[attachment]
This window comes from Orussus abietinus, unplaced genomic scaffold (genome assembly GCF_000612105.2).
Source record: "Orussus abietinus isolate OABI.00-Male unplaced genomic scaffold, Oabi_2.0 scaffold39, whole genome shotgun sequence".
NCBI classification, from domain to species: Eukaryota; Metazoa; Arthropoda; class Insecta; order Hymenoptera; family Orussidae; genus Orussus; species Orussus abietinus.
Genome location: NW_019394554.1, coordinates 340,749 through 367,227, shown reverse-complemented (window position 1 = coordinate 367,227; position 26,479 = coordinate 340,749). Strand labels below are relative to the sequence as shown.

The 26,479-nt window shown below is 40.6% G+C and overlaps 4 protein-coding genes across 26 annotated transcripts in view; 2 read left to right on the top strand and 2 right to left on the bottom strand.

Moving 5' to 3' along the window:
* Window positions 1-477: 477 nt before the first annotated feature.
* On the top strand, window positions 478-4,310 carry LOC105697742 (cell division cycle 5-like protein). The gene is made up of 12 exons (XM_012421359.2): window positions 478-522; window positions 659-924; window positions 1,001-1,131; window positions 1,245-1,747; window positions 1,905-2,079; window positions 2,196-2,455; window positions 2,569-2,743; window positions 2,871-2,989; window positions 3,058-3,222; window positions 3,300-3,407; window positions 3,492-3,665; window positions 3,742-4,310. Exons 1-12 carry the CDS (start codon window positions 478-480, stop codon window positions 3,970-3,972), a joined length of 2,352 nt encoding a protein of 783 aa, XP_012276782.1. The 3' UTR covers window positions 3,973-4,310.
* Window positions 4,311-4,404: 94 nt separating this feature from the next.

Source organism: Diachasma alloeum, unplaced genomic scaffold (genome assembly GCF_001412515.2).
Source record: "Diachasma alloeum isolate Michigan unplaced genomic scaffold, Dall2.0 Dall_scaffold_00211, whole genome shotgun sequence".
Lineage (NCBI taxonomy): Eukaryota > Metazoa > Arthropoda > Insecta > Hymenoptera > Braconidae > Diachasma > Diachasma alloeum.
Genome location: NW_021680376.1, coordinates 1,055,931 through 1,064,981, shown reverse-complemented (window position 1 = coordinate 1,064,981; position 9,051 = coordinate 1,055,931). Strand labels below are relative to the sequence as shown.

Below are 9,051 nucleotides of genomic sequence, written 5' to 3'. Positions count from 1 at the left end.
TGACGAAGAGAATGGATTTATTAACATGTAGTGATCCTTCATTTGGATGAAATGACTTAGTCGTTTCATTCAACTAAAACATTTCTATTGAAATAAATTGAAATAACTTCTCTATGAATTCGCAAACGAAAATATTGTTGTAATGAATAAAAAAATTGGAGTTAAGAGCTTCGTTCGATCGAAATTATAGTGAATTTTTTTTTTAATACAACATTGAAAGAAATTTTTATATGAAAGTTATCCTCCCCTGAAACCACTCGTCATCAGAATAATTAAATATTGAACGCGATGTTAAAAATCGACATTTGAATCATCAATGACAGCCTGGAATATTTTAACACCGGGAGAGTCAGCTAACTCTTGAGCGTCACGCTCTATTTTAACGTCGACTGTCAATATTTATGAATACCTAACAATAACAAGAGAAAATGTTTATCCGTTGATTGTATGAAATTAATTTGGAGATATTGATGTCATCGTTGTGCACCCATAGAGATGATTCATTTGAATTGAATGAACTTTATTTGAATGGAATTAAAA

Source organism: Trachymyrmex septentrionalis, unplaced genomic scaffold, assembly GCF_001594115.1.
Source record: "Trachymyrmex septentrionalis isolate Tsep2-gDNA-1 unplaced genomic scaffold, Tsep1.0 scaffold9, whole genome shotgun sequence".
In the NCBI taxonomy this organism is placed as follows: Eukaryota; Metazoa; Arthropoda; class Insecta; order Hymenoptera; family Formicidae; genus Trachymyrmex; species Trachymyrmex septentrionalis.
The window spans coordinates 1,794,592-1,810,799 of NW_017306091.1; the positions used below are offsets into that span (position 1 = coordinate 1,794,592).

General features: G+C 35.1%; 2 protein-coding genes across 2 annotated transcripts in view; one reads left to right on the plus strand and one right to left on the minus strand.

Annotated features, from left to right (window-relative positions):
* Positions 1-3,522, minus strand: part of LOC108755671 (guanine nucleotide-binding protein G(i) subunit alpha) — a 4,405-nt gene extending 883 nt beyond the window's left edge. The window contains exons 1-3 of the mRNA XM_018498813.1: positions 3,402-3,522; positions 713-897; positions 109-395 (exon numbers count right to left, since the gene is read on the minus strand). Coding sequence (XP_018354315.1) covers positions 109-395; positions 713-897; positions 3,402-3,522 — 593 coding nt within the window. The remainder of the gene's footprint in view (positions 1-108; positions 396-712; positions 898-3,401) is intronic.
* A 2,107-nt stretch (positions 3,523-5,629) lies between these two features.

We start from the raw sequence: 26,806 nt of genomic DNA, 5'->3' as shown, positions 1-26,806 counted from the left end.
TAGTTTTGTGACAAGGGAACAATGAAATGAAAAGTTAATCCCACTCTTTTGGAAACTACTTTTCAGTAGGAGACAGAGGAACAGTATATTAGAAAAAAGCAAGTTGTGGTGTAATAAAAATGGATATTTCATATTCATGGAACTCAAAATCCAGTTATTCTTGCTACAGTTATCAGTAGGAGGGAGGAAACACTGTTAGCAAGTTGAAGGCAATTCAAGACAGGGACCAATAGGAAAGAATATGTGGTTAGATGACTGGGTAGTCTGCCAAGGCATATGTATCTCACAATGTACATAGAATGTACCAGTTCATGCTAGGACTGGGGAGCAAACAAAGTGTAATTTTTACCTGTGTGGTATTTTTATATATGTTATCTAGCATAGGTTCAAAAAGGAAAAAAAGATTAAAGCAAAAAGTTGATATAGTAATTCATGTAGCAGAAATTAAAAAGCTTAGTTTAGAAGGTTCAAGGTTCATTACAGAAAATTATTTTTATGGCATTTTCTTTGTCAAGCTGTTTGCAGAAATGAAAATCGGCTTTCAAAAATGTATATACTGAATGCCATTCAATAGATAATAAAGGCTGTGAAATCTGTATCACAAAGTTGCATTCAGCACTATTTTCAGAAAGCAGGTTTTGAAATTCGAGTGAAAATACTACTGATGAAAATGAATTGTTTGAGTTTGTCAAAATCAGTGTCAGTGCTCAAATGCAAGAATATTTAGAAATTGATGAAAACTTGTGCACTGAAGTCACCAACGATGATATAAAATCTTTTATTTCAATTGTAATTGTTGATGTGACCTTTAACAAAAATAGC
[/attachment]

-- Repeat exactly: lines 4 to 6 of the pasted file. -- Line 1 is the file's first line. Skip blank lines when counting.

Genome location: NW_019394554.1, coordinates 340,749 through 367,227, shown reverse-complemented (window position 1 = coordinate 367,227; position 26,479 = coordinate 340,749). Strand labels below are relative to the sequence as shown.

The 26,479-nt window shown below is 40.6% G+C and overlaps 4 protein-coding genes across 26 annotated transcripts in view; 2 read left to right on the top strand and 2 right to left on the bottom strand.

Moving 5' to 3' along the window: